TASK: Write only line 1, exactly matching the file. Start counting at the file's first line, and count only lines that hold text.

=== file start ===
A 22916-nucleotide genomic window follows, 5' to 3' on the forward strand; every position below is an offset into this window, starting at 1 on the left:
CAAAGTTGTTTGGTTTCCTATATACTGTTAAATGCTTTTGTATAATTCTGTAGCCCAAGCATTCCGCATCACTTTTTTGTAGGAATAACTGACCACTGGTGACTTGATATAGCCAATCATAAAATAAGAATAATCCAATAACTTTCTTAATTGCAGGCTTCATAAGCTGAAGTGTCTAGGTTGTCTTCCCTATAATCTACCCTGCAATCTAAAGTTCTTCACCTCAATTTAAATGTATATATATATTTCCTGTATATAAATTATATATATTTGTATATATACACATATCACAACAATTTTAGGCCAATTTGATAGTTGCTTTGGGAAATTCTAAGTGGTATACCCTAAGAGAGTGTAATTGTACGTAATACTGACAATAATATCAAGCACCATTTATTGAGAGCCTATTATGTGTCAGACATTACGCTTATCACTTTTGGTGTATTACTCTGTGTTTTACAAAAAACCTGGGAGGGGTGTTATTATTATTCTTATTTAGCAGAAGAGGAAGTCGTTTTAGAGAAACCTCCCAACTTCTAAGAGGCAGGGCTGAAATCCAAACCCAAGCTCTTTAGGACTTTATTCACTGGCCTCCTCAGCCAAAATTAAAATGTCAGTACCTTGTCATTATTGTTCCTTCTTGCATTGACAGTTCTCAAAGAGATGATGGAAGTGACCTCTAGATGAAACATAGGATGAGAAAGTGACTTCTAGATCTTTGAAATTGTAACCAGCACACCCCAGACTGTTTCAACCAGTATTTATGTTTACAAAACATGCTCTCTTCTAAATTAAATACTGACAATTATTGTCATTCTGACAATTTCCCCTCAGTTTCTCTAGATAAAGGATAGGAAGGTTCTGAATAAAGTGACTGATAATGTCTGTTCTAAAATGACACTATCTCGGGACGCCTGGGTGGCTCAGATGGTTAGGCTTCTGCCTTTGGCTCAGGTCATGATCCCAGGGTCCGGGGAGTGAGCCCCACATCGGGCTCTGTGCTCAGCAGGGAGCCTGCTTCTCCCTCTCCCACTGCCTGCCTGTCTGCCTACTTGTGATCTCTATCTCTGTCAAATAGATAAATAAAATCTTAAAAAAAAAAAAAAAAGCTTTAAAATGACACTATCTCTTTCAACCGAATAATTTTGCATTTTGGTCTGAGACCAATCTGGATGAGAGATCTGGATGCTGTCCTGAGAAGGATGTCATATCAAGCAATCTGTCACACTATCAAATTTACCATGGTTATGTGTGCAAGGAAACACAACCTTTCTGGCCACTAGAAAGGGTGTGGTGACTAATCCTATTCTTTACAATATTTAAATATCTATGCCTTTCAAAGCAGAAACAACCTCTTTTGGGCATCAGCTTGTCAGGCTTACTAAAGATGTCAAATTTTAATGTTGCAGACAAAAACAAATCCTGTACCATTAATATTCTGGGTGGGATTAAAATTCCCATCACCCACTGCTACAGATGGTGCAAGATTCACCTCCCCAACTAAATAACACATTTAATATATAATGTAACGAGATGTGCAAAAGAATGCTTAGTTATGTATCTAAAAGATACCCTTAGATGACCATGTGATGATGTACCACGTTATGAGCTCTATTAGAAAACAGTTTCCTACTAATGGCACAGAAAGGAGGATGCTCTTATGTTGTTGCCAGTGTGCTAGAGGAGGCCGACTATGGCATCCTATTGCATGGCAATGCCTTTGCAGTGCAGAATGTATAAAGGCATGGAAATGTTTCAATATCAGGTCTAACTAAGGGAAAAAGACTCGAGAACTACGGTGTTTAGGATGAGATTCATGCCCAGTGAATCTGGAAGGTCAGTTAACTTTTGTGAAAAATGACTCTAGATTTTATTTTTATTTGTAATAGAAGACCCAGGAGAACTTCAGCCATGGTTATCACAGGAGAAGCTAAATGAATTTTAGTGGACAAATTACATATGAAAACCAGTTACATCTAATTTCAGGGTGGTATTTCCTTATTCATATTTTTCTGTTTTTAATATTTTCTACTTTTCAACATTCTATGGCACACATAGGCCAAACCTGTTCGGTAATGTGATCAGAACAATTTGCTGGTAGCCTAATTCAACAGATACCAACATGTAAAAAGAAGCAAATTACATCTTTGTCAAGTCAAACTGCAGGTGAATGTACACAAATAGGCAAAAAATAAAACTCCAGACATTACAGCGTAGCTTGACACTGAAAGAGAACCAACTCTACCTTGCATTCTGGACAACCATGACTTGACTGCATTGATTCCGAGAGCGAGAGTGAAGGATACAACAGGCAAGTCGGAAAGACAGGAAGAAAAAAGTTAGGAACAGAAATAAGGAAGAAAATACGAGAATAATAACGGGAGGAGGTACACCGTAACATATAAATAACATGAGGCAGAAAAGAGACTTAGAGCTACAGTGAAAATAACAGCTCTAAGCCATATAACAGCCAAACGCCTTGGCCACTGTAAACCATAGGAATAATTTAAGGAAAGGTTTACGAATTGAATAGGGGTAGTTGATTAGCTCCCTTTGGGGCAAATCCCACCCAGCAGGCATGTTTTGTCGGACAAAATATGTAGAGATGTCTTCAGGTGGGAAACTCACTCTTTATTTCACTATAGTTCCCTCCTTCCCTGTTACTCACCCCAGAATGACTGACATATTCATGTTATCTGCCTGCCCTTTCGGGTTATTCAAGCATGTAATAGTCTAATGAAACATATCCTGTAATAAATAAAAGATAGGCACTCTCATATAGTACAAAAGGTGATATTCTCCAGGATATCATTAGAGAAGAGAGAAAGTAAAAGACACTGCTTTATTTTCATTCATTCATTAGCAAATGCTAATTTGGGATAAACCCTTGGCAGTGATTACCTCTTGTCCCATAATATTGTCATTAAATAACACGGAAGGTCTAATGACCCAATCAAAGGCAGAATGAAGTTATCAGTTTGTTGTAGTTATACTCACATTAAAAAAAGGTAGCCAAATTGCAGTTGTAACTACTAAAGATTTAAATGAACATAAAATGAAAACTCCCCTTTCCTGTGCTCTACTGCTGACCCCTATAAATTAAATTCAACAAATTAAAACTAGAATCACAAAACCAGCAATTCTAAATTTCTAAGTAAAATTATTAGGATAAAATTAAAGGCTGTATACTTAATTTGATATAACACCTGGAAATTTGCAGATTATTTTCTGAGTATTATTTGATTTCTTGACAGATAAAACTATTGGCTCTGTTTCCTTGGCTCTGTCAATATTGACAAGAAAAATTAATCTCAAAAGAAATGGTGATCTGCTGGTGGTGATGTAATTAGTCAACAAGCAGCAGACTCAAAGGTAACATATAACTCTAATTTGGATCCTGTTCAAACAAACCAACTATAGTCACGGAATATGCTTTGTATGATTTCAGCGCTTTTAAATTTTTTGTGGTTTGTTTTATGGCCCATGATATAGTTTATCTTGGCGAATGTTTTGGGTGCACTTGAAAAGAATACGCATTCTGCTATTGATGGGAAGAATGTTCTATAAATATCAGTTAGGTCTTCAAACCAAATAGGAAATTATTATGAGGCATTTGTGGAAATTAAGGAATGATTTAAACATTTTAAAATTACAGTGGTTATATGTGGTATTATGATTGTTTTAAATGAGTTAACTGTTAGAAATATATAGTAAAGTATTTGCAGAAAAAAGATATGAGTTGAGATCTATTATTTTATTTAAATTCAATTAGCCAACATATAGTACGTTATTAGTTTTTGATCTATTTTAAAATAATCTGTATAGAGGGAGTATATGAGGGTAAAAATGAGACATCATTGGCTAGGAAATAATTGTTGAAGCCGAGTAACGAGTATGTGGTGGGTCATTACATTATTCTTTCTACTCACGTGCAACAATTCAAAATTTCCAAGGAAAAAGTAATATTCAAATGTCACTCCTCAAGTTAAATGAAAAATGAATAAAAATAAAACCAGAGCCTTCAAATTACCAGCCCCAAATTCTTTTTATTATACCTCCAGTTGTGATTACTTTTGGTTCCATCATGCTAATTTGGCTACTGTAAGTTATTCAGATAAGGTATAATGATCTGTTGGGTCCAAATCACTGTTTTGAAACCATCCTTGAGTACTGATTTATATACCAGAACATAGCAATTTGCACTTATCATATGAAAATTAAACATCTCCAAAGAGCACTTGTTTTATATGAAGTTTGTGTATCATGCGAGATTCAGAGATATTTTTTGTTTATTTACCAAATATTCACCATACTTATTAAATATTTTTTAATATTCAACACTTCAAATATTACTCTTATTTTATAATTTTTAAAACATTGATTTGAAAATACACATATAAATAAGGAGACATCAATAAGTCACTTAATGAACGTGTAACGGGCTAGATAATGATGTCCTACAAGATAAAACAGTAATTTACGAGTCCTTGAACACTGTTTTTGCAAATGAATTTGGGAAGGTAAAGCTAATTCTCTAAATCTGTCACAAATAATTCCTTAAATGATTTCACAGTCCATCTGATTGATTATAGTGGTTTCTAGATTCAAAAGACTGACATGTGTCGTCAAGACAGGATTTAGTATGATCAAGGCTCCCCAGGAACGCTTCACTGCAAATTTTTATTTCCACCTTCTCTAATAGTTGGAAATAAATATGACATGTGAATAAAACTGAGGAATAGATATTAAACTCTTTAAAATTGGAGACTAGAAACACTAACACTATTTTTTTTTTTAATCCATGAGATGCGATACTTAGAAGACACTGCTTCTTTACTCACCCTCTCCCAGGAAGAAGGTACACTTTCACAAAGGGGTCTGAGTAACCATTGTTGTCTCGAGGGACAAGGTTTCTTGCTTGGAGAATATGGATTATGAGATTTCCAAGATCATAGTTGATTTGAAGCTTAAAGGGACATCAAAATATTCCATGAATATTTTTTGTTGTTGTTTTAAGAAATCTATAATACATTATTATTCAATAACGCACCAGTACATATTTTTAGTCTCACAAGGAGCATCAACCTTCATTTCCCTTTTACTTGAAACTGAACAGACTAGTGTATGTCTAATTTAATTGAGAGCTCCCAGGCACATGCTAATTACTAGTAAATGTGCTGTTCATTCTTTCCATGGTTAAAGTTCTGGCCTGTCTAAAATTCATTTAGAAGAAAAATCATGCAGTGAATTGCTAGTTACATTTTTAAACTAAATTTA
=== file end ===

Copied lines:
A 22916-nucleotide genomic window follows, 5' to 3' on the forward strand; every position below is an offset into this window, starting at 1 on the left: